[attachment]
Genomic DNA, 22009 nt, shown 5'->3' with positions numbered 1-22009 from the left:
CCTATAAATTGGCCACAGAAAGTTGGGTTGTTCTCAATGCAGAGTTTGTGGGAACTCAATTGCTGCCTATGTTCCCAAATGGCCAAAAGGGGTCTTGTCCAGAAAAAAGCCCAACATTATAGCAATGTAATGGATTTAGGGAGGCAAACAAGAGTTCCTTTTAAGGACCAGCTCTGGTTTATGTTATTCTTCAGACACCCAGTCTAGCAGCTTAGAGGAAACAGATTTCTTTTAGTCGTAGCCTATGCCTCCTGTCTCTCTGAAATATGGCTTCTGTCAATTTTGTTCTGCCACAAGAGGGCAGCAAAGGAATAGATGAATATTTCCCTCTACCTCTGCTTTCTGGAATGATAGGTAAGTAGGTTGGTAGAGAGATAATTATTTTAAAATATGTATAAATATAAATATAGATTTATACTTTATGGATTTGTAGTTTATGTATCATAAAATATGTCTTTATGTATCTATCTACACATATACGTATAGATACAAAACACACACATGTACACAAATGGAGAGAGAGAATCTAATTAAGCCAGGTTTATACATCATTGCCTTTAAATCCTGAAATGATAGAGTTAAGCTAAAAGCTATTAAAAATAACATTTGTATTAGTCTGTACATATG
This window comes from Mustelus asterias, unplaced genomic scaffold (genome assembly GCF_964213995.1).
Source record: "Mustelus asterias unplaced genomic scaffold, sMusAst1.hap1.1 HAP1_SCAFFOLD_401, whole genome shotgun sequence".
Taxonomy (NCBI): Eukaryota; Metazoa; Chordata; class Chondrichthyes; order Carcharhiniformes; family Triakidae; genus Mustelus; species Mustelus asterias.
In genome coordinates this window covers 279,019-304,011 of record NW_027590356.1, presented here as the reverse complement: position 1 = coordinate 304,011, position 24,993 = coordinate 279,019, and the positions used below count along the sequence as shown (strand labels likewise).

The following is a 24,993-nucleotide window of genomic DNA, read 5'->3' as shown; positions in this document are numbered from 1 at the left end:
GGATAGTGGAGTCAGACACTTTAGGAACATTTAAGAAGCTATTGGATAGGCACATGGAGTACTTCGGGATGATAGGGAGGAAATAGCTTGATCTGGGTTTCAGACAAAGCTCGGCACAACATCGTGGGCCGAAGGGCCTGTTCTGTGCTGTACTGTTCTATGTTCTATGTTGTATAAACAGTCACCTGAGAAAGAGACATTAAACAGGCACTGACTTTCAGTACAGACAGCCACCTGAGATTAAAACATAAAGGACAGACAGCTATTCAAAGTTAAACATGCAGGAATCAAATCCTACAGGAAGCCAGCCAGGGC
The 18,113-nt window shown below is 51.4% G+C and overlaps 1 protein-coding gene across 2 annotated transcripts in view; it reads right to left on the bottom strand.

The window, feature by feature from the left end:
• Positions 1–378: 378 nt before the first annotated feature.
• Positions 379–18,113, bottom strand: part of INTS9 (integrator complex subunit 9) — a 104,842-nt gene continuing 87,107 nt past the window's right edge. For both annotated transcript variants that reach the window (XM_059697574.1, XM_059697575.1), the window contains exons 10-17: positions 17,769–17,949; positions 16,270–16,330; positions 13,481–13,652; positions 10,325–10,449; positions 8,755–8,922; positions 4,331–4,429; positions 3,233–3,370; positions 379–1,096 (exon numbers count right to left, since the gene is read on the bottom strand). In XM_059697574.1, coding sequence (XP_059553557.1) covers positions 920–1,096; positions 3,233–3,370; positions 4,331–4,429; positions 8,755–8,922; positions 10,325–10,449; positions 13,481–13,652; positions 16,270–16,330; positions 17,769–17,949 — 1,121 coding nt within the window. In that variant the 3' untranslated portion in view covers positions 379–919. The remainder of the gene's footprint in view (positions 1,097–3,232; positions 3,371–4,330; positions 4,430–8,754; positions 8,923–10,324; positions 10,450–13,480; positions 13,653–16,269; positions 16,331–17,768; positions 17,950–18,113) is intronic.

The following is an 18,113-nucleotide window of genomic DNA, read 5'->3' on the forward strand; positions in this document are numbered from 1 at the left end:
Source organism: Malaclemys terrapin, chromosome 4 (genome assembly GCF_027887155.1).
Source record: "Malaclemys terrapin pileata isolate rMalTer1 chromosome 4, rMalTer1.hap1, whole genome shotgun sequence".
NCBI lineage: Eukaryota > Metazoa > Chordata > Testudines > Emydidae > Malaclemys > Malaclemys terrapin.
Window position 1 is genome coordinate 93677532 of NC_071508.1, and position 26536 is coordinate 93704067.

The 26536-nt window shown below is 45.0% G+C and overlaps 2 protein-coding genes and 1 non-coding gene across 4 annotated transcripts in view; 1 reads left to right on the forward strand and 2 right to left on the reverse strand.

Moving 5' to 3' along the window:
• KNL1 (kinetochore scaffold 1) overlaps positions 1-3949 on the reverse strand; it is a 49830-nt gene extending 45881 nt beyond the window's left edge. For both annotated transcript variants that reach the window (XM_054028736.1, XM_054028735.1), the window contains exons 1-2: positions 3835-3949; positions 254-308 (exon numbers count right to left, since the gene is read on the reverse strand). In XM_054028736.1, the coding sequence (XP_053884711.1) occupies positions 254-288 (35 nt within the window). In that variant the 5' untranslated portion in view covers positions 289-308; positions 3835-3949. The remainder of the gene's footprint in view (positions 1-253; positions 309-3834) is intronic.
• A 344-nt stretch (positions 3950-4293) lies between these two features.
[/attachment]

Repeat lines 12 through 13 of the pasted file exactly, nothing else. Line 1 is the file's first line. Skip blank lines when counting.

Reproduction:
• Positions 379–18,113, bottom strand: part of INTS9 (integrator complex subunit 9) — a 104,842-nt gene continuing 87,107 nt past the window's right edge. For both annotated transcript variants that reach the window (XM_059697574.1, XM_059697575.1), the window contains exons 10-17: positions 17,769–17,949; positions 16,270–16,330; positions 13,481–13,652; positions 10,325–10,449; positions 8,755–8,922; positions 4,331–4,429; positions 3,233–3,370; positions 379–1,096 (exon numbers count right to left, since the gene is read on the bottom strand). In XM_059697574.1, coding sequence (XP_059553557.1) covers positions 920–1,096; positions 3,233–3,370; positions 4,331–4,429; positions 8,755–8,922; positions 10,325–10,449; positions 13,481–13,652; positions 16,270–16,330; positions 17,769–17,949 — 1,121 coding nt within the window. In that variant the 3' untranslated portion in view covers positions 379–919. The remainder of the gene's footprint in view (positions 1,097–3,232; positions 3,371–4,330; positions 4,430–8,754; positions 8,923–10,324; positions 10,450–13,480; positions 13,653–16,269; positions 16,331–17,768; positions 17,950–18,113) is intronic.

The following is an 18,113-nucleotide window of genomic DNA, read 5'->3' on the forward strand; positions in this document are numbered from 1 at the left end: